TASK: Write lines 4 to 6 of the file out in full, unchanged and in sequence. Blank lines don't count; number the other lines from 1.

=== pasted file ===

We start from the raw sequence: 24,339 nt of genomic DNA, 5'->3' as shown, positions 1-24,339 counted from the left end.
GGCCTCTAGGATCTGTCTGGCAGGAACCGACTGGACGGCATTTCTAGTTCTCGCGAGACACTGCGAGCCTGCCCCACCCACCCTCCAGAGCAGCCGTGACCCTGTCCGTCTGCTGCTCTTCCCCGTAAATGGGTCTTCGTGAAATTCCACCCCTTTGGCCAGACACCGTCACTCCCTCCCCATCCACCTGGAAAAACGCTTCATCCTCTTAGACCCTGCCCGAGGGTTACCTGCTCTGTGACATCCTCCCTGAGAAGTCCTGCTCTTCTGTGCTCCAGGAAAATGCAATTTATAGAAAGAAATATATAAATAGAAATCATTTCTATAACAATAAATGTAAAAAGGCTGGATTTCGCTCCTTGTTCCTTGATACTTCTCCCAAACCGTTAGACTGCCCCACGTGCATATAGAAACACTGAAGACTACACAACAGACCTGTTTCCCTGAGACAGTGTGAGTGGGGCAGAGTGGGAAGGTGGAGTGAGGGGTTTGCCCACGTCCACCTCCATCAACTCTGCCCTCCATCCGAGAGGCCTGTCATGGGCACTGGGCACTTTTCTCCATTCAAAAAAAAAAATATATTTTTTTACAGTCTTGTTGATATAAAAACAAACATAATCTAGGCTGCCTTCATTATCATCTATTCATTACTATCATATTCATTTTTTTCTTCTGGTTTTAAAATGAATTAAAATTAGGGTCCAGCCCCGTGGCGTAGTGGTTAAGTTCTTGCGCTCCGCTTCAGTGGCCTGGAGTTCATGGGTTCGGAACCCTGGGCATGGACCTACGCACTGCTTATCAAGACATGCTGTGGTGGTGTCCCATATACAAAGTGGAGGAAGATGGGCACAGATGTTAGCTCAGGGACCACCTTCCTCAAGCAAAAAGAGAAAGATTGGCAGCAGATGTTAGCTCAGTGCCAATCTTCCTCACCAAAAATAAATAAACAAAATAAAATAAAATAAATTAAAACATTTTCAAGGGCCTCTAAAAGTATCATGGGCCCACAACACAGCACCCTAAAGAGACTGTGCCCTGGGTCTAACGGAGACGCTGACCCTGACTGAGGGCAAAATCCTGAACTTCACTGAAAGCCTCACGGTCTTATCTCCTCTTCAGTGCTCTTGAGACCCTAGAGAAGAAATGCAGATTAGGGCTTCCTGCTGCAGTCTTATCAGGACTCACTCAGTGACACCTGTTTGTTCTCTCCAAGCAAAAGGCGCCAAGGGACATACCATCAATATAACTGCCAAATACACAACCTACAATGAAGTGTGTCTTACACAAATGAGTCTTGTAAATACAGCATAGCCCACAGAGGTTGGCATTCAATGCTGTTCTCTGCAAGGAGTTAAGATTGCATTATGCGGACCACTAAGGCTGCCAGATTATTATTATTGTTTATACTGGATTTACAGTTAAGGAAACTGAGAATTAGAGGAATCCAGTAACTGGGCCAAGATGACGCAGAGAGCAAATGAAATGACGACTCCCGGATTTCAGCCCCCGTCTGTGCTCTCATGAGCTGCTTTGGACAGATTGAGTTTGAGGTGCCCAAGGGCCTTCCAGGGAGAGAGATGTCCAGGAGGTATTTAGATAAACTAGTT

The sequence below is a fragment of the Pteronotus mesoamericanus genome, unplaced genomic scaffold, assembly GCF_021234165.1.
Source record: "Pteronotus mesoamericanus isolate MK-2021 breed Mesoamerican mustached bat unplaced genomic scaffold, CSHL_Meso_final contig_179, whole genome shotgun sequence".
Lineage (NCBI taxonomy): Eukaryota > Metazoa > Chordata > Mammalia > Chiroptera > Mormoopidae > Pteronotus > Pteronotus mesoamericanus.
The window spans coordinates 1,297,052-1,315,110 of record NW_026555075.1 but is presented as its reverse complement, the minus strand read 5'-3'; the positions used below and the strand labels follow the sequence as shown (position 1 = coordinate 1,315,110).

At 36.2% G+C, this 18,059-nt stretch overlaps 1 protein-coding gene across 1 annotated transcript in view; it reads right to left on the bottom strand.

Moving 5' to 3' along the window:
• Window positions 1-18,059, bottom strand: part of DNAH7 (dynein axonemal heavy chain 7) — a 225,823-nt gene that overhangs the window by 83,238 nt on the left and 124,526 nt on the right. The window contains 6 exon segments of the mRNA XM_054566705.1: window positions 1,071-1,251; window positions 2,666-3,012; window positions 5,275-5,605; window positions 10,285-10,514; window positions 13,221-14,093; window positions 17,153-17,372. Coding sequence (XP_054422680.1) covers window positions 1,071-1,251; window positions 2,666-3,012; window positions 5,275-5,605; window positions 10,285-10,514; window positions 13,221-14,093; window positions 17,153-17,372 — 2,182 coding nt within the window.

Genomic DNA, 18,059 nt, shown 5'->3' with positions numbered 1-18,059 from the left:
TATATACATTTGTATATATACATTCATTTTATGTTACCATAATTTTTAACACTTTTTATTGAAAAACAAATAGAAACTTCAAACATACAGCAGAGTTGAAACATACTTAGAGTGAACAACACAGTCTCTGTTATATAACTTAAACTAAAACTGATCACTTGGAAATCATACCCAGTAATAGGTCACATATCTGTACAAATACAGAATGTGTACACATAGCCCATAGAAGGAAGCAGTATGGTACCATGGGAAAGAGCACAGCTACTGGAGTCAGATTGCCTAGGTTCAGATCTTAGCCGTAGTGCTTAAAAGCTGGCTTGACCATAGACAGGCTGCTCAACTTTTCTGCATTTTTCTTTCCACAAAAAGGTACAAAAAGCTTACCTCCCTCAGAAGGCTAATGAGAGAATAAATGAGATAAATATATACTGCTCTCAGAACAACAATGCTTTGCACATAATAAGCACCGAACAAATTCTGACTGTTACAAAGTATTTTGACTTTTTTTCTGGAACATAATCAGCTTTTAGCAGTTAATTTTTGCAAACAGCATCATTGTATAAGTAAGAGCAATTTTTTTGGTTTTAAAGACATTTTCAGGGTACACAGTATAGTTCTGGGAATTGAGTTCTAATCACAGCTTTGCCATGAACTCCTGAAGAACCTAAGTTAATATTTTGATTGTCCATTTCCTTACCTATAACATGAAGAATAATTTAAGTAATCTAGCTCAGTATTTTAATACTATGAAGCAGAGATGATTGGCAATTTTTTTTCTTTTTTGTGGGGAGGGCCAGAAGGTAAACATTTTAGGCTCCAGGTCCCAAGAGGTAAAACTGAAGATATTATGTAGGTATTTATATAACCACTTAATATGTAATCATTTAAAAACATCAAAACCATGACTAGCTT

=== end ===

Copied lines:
Source record: "Pteronotus mesoamericanus isolate MK-2021 breed Mesoamerican mustached bat unplaced genomic scaffold, CSHL_Meso_final contig_179, whole genome shotgun sequence".
Lineage (NCBI taxonomy): Eukaryota > Metazoa > Chordata > Mammalia > Chiroptera > Mormoopidae > Pteronotus > Pteronotus mesoamericanus.
The window spans coordinates 1,297,052-1,315,110 of record NW_026555075.1 but is presented as its reverse complement, the minus strand read 5'-3'; the positions used below and the strand labels follow the sequence as shown (position 1 = coordinate 1,315,110).